As far as standup meetings go, you may want to suggest some other system to track when certain immediate tasks are going to get done like some sort of support ticket system. These shouldn't even be discussed during the standup.

Seems like your scrum master either needs to be retrained or rethink why you're doing Scrum in the first place. It's not a fit for all groups and situations. Someone at the top has not bought into it.

  • "the purpose of a Sprint is to decide what gets done during the length of the Sprint": And even this goal may not be reached because of wrong estimations, e.g. when extra implementation details become clear during implementation itself. – Giorgio Jun 19 '17 at 17:19
  • @Giorgio - I'd say the purpose of a sprint is to decide what you "attempt" to get done. If you fall short, use that to plan the next sprint. That's the benefit of an iterative process. if it is a total failure, just scrap the sprint and start a new one. There's nothing to be gained for future planning when you've made a drastic miscalculation other than don't make the same mistake. – JeffO Jun 21 '17 at 15:22
2

I have experienced micro-managing like this and the way I have successfully handled it is by being very transparent and communicative. It doesn't take long to gain the manager's confidence; you build trust and they back-off. Sometimes even giving you more space and latitude. Your manager may be feeling insecure or out of control so this goes towards easing that for them. Obviously it isn't ideal but you are a team and you should all want the same outcome. Good luck.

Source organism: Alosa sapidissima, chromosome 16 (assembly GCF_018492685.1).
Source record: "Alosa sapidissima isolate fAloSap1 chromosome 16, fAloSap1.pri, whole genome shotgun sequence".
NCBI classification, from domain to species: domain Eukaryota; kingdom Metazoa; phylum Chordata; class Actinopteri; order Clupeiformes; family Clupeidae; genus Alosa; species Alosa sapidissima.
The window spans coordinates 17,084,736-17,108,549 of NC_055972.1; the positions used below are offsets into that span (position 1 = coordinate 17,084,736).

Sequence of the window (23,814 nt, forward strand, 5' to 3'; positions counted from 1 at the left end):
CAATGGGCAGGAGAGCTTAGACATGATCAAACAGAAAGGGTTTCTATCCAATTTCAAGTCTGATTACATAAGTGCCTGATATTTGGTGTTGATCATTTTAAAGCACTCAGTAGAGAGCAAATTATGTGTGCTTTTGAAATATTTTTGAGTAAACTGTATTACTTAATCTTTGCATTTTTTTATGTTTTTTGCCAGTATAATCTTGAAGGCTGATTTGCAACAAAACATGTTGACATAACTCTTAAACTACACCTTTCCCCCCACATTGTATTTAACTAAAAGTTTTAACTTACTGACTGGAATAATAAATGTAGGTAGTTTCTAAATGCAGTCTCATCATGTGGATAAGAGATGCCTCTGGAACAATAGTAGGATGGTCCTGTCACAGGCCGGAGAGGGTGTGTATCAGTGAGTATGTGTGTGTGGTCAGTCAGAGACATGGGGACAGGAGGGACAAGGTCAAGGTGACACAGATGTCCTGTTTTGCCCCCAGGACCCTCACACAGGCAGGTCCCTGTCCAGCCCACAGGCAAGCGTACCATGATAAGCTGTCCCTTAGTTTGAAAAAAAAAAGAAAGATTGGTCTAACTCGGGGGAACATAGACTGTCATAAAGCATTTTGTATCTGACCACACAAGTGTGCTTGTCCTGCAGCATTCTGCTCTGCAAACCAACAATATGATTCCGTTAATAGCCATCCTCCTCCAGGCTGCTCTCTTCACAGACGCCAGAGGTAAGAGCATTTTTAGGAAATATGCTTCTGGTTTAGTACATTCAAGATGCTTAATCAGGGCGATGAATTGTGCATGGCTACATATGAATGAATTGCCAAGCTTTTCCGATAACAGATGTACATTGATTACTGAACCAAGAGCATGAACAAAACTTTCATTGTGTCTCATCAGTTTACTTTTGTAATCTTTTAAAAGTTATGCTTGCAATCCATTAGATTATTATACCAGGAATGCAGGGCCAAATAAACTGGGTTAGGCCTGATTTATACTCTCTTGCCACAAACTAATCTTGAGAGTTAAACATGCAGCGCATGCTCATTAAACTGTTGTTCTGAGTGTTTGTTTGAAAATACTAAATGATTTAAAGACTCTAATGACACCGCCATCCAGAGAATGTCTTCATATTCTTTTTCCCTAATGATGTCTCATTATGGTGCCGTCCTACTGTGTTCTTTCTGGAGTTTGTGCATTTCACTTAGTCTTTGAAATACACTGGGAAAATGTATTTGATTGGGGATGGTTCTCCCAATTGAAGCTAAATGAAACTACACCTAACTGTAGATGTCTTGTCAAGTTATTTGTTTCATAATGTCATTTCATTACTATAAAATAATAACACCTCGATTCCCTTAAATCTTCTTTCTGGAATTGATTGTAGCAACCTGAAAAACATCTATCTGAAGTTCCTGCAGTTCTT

• Empathy. That's a powerful skill not everybody masters :-). However, it's good to understand why the Manager puts so much emphasis on the planning, when in Agile, the emphasis is focused on the people. Understanding the pains of the Manager may help to conextualize the whys of the presure. However, the Manager and the company should be aware of estimations are just that. Assumptions. Not math, so they should practice empathy too towards the developers and give them credit. – Laiv Jun 19 '17 at 21:07
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The more "micro" the management is, the harder it is to make accurate prediction. If I have 20 eight hour tasks, that is tasks that are reasonably estimated to take eight hours each, that should be done in four weeks, or maybe a few days more or less. If I have one such task, there is a lot more variability.

Such a task may take 10 minutes if the problem to be solved turns out to be much easier than I thought. (Has happened to me, I estimated that I needed to write quite a lot of code, and it turned out someone else had already written exactly what I needed). Or it might take a week (my code doesn't work because of a bug in a library that needs to be fixed which then has all kind of evil consequences). For twenty tasks, these things balance out. Not for one task.

Someone is asking you to predict the future. You can't do that. And asked for predicting a single event, statistics doesn't help you. The kind of person asking these questions doesn't understand the meaning of "estimate" So if you are asked "will this be done in four hours", the possible answers are "very likely", "maybe, maybe not" and "very unlikely".

1

"It will be done when it gets done."

There is no value in trying to get estimates of completion from developers. Estimates are inaccurate, especially if they are time based. In addition, people in managerial roles have a tendency to interpret those estimates as commitments, resulting in the damaging effects your developers are feeling.

One option would be to avoid answering the question in terms of time commitments.